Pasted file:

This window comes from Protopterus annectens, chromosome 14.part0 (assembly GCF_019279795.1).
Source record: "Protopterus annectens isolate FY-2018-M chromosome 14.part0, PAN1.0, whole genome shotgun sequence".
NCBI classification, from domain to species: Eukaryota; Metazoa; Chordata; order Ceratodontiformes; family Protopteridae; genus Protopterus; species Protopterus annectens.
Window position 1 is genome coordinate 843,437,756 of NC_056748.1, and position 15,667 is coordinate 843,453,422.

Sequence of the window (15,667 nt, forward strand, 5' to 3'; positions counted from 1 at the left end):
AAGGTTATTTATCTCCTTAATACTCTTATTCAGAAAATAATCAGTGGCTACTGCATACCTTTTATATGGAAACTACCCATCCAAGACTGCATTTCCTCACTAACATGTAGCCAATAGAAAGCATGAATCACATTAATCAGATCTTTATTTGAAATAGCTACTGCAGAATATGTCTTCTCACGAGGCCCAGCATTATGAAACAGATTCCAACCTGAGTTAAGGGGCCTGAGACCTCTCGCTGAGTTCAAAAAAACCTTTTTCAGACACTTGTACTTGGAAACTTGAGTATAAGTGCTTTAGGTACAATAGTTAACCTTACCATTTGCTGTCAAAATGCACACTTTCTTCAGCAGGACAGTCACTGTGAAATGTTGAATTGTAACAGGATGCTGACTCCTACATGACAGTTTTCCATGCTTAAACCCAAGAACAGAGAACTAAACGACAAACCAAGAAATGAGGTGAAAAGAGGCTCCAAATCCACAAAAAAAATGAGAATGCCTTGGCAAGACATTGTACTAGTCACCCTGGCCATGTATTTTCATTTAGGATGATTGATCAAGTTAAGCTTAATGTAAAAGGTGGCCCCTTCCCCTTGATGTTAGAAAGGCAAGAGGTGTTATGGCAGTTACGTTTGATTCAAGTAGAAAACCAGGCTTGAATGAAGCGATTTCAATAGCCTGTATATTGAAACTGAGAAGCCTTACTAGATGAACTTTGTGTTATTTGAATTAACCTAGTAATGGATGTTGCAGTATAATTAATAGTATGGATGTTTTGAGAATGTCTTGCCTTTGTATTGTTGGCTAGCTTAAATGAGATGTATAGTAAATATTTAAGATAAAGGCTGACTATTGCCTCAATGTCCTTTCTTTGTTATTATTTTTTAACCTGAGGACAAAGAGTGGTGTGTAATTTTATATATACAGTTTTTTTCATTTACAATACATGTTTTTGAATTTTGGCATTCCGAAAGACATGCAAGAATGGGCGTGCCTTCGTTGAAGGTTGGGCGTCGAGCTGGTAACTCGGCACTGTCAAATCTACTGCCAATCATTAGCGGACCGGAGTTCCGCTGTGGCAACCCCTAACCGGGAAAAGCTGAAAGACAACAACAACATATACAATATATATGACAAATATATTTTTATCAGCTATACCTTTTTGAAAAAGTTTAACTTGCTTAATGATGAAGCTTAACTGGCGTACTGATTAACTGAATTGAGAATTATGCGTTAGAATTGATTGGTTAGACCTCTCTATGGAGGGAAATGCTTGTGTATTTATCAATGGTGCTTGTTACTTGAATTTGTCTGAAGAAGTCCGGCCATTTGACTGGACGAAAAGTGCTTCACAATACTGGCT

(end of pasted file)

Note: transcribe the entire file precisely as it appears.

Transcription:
This window comes from Protopterus annectens, chromosome 14.part0 (assembly GCF_019279795.1).
Source record: "Protopterus annectens isolate FY-2018-M chromosome 14.part0, PAN1.0, whole genome shotgun sequence".
NCBI classification, from domain to species: Eukaryota; Metazoa; Chordata; order Ceratodontiformes; family Protopteridae; genus Protopterus; species Protopterus annectens.
Window position 1 is genome coordinate 843,437,756 of NC_056748.1, and position 15,667 is coordinate 843,453,422.

Sequence of the window (15,667 nt, forward strand, 5' to 3'; positions counted from 1 at the left end):
AAGGTTATTTATCTCCTTAATACTCTTATTCAGAAAATAATCAGTGGCTACTGCATACCTTTTATATGGAAACTACCCATCCAAGACTGCATTTCCTCACTAACATGTAGCCAATAGAAAGCATGAATCACATTAATCAGATCTTTATTTGAAATAGCTACTGCAGAATATGTCTTCTCACGAGGCCCAGCATTATGAAACAGATTCCAACCTGAGTTAAGGGGCCTGAGACCTCTCGCTGAGTTCAAAAAAACCTTTTTCAGACACTTGTACTTGGAAACTTGAGTATAAGTGCTTTAGGTACAATAGTTAACCTTACCATTTGCTGTCAAAATGCACACTTTCTTCAGCAGGACAGTCACTGTGAAATGTTGAATTGTAACAGGATGCTGACTCCTACATGACAGTTTTCCATGCTTAAACCCAAGAACAGAGAACTAAACGACAAACCAAGAAATGAGGTGAAAAGAGGCTCCAAATCCACAAAAAAAATGAGAATGCCTTGGCAAGACATTGTACTAGTCACCCTGGCCATGTATTTTCATTTAGGATGATTGATCAAGTTAAGCTTAATGTAAAAGGTGGCCCCTTCCCCTTGATGTTAGAAAGGCAAGAGGTGTTATGGCAGTTACGTTTGATTCAAGTAGAAAACCAGGCTTGAATGAAGCGATTTCAATAGCCTGTATATTGAAACTGAGAAGCCTTACTAGATGAACTTTGTGTTATTTGAATTAACCTAGTAATGGATGTTGCAGTATAATTAATAGTATGGATGTTTTGAGAATGTCTTGCCTTTGTATTGTTGGCTAGCTTAAATGAGATGTATAGTAAATATTTAAGATAAAGGCTGACTATTGCCTCAATGTCCTTTCTTTGTTATTATTTTTTAACCTGAGGACAAAGAGTGGTGTGTAATTTTATATATACAGTTTTTTTCATTTACAATACATGTTTTTGAATTTTGGCATTCCGAAAGACATGCAAGAATGGGCGTGCCTTCGTTGAAGGTTGGGCGTCGAGCTGGTAACTCGGCACTGTCAAATCTACTGCCAATCATTAGCGGACCGGAGTTCCGCTGTGGCAACCCCTAACCGGGAAAAGCTGAAAGACAACAACAACATATACAATATATATGACAAATATATTTTTATCAGCTATACCTTTTTGAAAAAGTTTAACTTGCTTAATGATGAAGCTTAACTGGCGTACTGATTAACTGAATTGAGAATTATGCGTTAGAATTGATTGGTTAGACCTCTCTATGGAGGGAAATGCTTGTGTATTTATCAATGGTGCTTGTTACTTGAATTTGTCTGAAGAAGTCCGGCCATTTGACTGGACGAAAAGTGCTTCACAATACTGGCT